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Hypothesis: Martial arts stances and kata are not for fighting but a strength and conditioning program for fighting

Tradition is what we do because we are not comfortable with seeking evidence disagreeing with the way things have always been. It's not always a bad thing, the tradition of turkey on Thanksgiving works out pretty well for everyone except the turkey. When they get opposable thumbs I'll start worrying about it.
According to legend and somewhat supported by historical fact Bodhidharma was a Bhuddist monk who travelled from India to China via multiple other Asian countries and transmitted Zen to China. When he arrived he found the monks to be so out of shape that he provided them with instruction on how to hone their bodies called yi jin jing (muscle and tendon changing).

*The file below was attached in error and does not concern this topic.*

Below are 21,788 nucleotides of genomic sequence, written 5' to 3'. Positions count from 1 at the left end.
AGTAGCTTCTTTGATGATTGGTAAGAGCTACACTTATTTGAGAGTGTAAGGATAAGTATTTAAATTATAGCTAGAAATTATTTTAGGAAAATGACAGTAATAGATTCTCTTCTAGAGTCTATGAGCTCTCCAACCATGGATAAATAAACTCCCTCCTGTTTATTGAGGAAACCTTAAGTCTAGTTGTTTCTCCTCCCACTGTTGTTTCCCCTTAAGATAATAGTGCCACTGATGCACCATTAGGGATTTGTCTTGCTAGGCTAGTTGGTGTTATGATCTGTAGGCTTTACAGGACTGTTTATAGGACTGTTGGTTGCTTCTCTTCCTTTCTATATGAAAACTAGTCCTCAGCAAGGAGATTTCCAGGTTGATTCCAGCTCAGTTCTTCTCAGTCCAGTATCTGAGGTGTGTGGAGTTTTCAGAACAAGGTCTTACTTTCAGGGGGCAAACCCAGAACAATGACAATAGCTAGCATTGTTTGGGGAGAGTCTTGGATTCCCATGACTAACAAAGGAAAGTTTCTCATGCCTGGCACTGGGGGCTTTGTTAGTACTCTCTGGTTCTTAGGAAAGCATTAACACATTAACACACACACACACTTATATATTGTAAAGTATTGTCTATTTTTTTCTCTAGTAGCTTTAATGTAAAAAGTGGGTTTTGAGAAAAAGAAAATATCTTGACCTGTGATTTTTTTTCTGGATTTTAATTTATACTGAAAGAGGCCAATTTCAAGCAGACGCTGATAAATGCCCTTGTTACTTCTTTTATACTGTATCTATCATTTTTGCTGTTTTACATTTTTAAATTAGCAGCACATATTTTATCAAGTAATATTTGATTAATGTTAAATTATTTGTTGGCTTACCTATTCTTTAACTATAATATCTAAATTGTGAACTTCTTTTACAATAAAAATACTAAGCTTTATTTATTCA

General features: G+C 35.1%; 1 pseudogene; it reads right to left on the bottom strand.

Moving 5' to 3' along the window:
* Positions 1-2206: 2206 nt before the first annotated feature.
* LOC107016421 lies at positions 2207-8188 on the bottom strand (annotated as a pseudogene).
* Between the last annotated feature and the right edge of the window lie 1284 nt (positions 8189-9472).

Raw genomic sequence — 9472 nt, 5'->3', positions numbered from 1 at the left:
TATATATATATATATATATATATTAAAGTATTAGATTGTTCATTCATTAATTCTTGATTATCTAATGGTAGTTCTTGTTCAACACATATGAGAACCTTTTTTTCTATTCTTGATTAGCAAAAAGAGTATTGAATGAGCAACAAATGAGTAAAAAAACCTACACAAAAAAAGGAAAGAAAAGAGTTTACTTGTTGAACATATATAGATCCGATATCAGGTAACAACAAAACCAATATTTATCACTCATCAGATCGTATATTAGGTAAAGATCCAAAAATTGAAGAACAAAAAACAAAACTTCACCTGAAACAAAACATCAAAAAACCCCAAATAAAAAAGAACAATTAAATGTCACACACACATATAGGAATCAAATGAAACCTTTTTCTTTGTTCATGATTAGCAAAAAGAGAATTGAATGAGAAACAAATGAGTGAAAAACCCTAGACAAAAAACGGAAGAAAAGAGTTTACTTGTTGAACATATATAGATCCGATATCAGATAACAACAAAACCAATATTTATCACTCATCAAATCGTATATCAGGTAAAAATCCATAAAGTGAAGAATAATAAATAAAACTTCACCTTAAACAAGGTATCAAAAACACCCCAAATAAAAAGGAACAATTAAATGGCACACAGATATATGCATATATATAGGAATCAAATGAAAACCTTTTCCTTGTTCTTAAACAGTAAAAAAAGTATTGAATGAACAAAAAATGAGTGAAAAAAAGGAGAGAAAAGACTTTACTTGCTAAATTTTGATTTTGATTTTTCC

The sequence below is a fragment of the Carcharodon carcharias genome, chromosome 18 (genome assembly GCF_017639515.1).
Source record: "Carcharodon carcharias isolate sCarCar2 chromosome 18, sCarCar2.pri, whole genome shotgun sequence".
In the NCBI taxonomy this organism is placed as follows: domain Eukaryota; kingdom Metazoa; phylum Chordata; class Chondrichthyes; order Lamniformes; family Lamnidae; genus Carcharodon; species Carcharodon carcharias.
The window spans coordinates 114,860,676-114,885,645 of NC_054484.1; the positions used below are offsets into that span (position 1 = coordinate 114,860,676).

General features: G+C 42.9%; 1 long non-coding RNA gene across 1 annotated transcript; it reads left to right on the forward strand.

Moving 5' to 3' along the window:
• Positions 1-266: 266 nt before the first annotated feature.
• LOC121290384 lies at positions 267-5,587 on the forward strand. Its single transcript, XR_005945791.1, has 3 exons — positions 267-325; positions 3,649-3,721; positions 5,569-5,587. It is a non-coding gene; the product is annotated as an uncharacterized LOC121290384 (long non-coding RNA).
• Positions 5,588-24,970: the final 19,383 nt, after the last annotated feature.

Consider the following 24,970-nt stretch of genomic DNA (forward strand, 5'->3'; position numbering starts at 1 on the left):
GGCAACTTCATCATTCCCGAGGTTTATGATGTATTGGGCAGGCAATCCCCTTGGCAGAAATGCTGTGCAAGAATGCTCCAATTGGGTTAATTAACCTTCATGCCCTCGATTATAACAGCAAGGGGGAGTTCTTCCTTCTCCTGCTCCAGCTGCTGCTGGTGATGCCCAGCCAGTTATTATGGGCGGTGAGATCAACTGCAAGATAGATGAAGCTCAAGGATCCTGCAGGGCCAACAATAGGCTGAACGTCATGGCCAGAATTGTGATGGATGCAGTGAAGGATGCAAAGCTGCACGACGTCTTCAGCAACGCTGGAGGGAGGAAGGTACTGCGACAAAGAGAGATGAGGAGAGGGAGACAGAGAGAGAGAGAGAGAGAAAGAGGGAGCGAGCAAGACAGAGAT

Apparently monks were regularly robbed and this instruction helped to decrease such activity. Perhaps Bodhidharma was preceding Gable with "Conditioning is the greatest submission hold". If you watch the video you will see a Shaolin monk go through exercises that are less combatative and more conditioning. Now if we expand the supposition that many martial arts have prearranged exercises that are at best suboptimal and look at their movements not as fighting but conditioning, it may explain why people trained in more traditional styles practice forms one way but fight another. Why do positions in yoga look so much like stances?
Since you had to do something while standing in awkward positions, why not codify some of the arts techniques into this training. I've heard multiple explanations for the low front, horse, crane, and cat stances, none of which have ever rung true. For example, "We train the low front stance so that when you are in a fight your natural tendency to rise up will give you a functional fighting stance". Or "Because Okinawa is a coral island, they could not move or fall because they would be slashed to ribbons by the coral, hence a low solid stances". This might further explain why kata is generally taught to people below shodan "first grade" or blackbelt. The first few years weren't teaching you to fight so much as conditioning for fight training in the future.

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